James, the brother of Jesus is pretty clear on a major issue for many including me, the tongue. He says in trials “My dear brothers and sisters, take note of this: Everyone should be quick to listen, slow to speak and slow to become angry” (James 1:19). This admonition continues to plague me, as I tend to talk too much without hearing. This art and trait grows as we increase in godliness. As a chaplain we are to have the ministry of listening presence. This is a discipline drilled into us in Clinical Pastoral Education (CPE). We are trained to get ourselves out of the way for the patient to speak or express himself or herself in whatever way they can. When we are talking we cannot hear, obviously. I tend to be quick to prepare my next response and therefore miss the point of someone else’s expressions.
Being slow in this society is frowned upon. We must be quicker than the other. It reminds me of a story of two hikers in the mountains where there were grizzly bears. When one asked the other what he would do if attacked by a bear he responded that he would run. How fast, the other replied? Just fast enough to outrun you he said. That is sort of the philosophy of today, dog eat dog, survival of the fittest and “it’s all about me.” This is about pride as well. James again speaks on the subject saying, “What causes fights and quarrels among you? Don’t they come from your desires that battle within you? You desire but do not have, so you kill. You covet but you cannot get what you want, so you quarrel and fight. You do not have because you do not ask God” (James 4:1-2). We do quarrel or cause conflict and strife for our own selfish needs. Recently a brother in Christ saying that I quarrel constantly confronted me. The counsel hurt but was taken seriously. “God resists the proud, but gives grace to the humble” (Proverbs 3:34, James 4:6). It is important to look at our own motivations. James went on to say, “Humble yourselves in the sight of the Lord, and He will lift you up” (James 4:10). Who is like the person we want to be? “The Lord, the Lord, the compassionate and gracious God, slow to anger, abounding in love and faithfulness” (Exodus 34:6).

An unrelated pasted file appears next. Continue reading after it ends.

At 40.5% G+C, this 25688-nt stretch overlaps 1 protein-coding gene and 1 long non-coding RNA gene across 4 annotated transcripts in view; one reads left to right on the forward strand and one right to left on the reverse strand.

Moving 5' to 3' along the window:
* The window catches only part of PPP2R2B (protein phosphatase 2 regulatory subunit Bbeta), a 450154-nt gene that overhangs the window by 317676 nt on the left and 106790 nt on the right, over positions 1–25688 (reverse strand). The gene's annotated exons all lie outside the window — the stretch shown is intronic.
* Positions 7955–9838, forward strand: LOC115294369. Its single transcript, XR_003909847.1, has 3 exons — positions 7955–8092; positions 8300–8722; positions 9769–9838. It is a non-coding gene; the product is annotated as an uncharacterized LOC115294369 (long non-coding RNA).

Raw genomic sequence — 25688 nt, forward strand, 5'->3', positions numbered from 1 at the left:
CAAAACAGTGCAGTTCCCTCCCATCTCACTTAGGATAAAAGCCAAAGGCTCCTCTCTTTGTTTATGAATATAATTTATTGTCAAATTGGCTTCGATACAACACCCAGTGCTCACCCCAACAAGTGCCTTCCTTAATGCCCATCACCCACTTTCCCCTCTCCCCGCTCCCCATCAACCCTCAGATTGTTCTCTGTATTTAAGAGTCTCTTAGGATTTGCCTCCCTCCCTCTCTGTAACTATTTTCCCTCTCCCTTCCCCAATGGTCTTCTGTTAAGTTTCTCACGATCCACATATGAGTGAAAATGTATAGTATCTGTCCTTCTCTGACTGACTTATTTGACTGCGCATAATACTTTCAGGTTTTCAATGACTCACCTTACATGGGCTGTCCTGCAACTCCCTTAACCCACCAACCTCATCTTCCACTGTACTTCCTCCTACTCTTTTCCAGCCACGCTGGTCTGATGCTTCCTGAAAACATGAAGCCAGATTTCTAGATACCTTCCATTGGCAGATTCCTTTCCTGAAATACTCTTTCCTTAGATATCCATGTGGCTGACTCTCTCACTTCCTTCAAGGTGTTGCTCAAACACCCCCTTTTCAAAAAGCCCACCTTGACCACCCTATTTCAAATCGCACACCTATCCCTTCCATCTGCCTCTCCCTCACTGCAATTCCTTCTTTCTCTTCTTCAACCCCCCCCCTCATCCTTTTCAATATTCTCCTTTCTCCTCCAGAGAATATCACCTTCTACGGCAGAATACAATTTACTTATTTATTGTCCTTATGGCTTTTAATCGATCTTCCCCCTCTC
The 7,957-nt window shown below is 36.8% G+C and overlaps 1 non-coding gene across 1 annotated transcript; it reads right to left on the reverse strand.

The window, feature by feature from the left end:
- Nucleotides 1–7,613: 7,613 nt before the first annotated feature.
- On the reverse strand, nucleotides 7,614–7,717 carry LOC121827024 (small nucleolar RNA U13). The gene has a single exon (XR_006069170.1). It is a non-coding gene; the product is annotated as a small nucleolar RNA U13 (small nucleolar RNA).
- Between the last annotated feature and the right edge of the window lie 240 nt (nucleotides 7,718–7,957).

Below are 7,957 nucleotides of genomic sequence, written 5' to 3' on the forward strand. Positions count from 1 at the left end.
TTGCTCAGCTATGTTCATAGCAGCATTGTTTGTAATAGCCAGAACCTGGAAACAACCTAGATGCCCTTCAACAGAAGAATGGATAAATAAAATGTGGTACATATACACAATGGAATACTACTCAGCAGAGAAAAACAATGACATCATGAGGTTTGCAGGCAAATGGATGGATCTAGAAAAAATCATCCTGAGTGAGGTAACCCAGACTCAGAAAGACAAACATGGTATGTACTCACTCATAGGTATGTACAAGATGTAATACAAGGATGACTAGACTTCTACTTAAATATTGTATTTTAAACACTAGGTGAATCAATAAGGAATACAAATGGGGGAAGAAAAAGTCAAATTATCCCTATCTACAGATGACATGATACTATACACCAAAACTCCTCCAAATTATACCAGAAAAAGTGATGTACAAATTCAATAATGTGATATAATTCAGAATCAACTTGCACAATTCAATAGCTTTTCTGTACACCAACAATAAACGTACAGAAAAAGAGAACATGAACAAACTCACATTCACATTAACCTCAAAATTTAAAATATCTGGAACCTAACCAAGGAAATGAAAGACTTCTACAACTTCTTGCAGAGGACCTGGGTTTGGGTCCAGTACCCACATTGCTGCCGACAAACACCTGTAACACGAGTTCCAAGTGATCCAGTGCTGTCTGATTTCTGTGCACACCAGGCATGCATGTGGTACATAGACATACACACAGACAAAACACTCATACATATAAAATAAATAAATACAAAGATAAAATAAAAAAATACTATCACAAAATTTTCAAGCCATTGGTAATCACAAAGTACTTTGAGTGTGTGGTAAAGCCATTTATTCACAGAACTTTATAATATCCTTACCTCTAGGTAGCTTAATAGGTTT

I am glad that God is slow to anger and full of love and forgiveness to those who recognize and confess their sin. He gives us His grace and tells us to be compassionate and forgiving toward one another lest we become proud. He has a way of humbling us when we think we are doing well. This does not mean to be anxious of a God waiting for a chance to put down the hammer. But rather we should praise Him that He takes interest in making us mature and complete, lacking nothing as James 1:2-4 tells us. It also says that if we lack wisdom on how to proceed that we should ask of God in full assurance of His generosity to show us what to do and how to do it to His glory and our good. Thanks be to God.